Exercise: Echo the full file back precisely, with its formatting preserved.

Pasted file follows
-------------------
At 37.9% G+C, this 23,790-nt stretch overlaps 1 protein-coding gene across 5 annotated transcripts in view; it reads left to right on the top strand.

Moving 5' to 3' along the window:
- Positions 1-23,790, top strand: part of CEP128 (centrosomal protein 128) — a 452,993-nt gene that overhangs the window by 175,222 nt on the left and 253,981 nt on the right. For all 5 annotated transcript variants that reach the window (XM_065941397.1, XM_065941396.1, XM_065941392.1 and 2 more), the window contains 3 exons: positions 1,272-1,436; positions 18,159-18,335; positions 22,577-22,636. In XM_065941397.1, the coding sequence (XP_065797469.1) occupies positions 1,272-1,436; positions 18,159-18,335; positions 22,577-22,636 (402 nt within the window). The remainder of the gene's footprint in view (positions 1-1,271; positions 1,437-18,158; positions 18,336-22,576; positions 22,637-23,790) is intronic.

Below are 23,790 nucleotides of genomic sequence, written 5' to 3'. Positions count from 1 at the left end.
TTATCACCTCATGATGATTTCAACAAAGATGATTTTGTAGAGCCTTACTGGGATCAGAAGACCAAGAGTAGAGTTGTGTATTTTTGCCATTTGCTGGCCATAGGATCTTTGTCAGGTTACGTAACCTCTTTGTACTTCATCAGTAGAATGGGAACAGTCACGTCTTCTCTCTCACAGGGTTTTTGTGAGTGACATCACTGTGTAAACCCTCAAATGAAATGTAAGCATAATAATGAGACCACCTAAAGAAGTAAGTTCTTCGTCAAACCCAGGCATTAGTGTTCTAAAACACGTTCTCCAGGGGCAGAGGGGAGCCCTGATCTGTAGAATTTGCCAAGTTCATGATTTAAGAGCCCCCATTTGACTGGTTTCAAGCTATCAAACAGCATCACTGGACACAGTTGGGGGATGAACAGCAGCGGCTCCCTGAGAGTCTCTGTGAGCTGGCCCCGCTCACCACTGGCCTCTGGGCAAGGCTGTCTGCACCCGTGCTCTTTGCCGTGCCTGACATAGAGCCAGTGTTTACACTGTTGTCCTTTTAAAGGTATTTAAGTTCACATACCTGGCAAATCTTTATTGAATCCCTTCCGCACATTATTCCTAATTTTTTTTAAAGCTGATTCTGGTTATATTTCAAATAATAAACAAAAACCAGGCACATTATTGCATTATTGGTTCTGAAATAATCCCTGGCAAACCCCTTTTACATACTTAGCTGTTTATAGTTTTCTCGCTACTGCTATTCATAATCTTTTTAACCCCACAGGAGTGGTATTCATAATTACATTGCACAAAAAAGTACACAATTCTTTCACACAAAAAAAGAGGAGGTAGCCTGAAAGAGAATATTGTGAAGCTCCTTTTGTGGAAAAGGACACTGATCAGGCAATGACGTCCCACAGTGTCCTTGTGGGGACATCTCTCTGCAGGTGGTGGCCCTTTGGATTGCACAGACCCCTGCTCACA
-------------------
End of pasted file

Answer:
At 37.9% G+C, this 23,790-nt stretch overlaps 1 protein-coding gene across 5 annotated transcripts in view; it reads left to right on the top strand.

Moving 5' to 3' along the window:
- Positions 1-23,790, top strand: part of CEP128 (centrosomal protein 128) — a 452,993-nt gene that overhangs the window by 175,222 nt on the left and 253,981 nt on the right. For all 5 annotated transcript variants that reach the window (XM_065941397.1, XM_065941396.1, XM_065941392.1 and 2 more), the window contains 3 exons: positions 1,272-1,436; positions 18,159-18,335; positions 22,577-22,636. In XM_065941397.1, the coding sequence (XP_065797469.1) occupies positions 1,272-1,436; positions 18,159-18,335; positions 22,577-22,636 (402 nt within the window). The remainder of the gene's footprint in view (positions 1-1,271; positions 1,437-18,158; positions 18,336-22,576; positions 22,637-23,790) is intronic.

Below are 23,790 nucleotides of genomic sequence, written 5' to 3'. Positions count from 1 at the left end.
TTATCACCTCATGATGATTTCAACAAAGATGATTTTGTAGAGCCTTACTGGGATCAGAAGACCAAGAGTAGAGTTGTGTATTTTTGCCATTTGCTGGCCATAGGATCTTTGTCAGGTTACGTAACCTCTTTGTACTTCATCAGTAGAATGGGAACAGTCACGTCTTCTCTCTCACAGGGTTTTTGTGAGTGACATCACTGTGTAAACCCTCAAATGAAATGTAAGCATAATAATGAGACCACCTAAAGAAGTAAGTTCTTCGTCAAACCCAGGCATTAGTGTTCTAAAACACGTTCTCCAGGGGCAGAGGGGAGCCCTGATCTGTAGAATTTGCCAAGTTCATGATTTAAGAGCCCCCATTTGACTGGTTTCAAGCTATCAAACAGCATCACTGGACACAGTTGGGGGATGAACAGCAGCGGCTCCCTGAGAGTCTCTGTGAGCTGGCCCCGCTCACCACTGGCCTCTGGGCAAGGCTGTCTGCACCCGTGCTCTTTGCCGTGCCTGACATAGAGCCAGTGTTTACACTGTTGTCCTTTTAAAGGTATTTAAGTTCACATACCTGGCAAATCTTTATTGAATCCCTTCCGCACATTATTCCTAATTTTTTTTAAAGCTGATTCTGGTTATATTTCAAATAATAAACAAAAACCAGGCACATTATTGCATTATTGGTTCTGAAATAATCCCTGGCAAACCCCTTTTACATACTTAGCTGTTTATAGTTTTCTCGCTACTGCTATTCATAATCTTTTTAACCCCACAGGAGTGGTATTCATAATTACATTGCACAAAAAAGTACACAATTCTTTCACACAAAAAAAGAGGAGGTAGCCTGAAAGAGAATATTGTGAAGCTCCTTTTGTGGAAAAGGACACTGATCAGGCAATGACGTCCCACAGTGTCCTTGTGGGGACATCTCTCTGCAGGTGGTGGCCCTTTGGATTGCACAGACCCCTGCTCACA